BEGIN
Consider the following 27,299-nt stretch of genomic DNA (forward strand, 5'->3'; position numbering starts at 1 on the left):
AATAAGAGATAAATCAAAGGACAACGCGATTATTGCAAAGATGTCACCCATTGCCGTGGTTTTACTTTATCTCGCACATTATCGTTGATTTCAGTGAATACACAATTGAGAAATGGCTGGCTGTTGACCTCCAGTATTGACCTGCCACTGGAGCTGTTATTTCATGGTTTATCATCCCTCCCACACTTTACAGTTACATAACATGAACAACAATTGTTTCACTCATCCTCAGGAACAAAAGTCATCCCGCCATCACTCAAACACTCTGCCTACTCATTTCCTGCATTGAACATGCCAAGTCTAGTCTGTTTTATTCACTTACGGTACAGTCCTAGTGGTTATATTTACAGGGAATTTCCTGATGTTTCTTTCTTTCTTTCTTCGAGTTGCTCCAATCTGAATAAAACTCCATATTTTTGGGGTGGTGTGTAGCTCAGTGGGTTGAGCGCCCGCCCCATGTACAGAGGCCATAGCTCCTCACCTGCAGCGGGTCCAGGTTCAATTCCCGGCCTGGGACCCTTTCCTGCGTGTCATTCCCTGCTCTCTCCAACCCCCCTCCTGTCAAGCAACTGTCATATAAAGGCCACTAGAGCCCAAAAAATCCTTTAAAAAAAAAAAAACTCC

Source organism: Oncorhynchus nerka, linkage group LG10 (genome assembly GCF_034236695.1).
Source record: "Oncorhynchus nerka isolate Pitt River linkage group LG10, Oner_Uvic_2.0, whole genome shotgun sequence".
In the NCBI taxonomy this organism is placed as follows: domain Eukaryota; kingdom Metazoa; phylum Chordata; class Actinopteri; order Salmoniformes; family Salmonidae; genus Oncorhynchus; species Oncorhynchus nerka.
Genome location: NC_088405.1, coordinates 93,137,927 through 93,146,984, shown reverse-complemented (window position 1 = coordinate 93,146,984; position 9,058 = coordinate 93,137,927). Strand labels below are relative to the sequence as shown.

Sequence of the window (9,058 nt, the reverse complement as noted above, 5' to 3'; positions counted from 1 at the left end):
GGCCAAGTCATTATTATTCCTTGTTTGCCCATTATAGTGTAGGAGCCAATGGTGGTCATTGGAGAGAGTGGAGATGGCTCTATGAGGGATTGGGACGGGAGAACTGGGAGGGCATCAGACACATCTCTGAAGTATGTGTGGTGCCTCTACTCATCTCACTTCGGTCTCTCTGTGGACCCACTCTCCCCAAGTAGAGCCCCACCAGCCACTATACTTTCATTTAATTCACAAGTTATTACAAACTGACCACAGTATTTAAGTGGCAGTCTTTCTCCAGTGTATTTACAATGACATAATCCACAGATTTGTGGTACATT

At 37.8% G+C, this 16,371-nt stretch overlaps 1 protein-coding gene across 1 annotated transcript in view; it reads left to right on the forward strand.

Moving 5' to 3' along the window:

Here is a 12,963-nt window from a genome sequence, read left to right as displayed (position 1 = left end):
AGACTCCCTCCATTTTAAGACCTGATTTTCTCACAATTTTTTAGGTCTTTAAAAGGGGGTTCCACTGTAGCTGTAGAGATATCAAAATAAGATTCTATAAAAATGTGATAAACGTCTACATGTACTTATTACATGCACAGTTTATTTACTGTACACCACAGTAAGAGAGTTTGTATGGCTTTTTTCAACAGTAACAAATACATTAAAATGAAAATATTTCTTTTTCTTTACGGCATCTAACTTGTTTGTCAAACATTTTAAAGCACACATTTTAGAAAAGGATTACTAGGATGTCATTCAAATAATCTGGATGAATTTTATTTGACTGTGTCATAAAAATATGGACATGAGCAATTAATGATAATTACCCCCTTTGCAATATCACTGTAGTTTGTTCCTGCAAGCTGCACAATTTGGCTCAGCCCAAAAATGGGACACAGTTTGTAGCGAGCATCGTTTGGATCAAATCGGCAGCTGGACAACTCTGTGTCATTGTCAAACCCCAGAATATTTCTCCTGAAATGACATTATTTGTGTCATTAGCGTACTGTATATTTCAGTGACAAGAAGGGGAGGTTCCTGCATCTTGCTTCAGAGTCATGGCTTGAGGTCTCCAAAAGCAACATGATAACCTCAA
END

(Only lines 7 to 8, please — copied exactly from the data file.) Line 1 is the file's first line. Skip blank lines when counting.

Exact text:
Sequence of the window (9,058 nt, the reverse complement as noted above, 5' to 3'; positions counted from 1 at the left end):
GGCCAAGTCATTATTATTCCTTGTTTGCCCATTATAGTGTAGGAGCCAATGGTGGTCATTGGAGAGAGTGGAGATGGCTCTATGAGGGATTGGGACGGGAGAACTGGGAGGGCATCAGACACATCTCTGAAGTATGTGTGGTGCCTCTACTCATCTCACTTCGGTCTCTCTGTGGACCCACTCTCCCCAAGTAGAGCCCCACCAGCCACTATACTTTCATTTAATTCACAAGTTATTACAAACTGACCACAGTATTTAAGTGGCAGTCTTTCTCCAGTGTATTTACAATGACATAATCCACAGATTTGTGGTACATT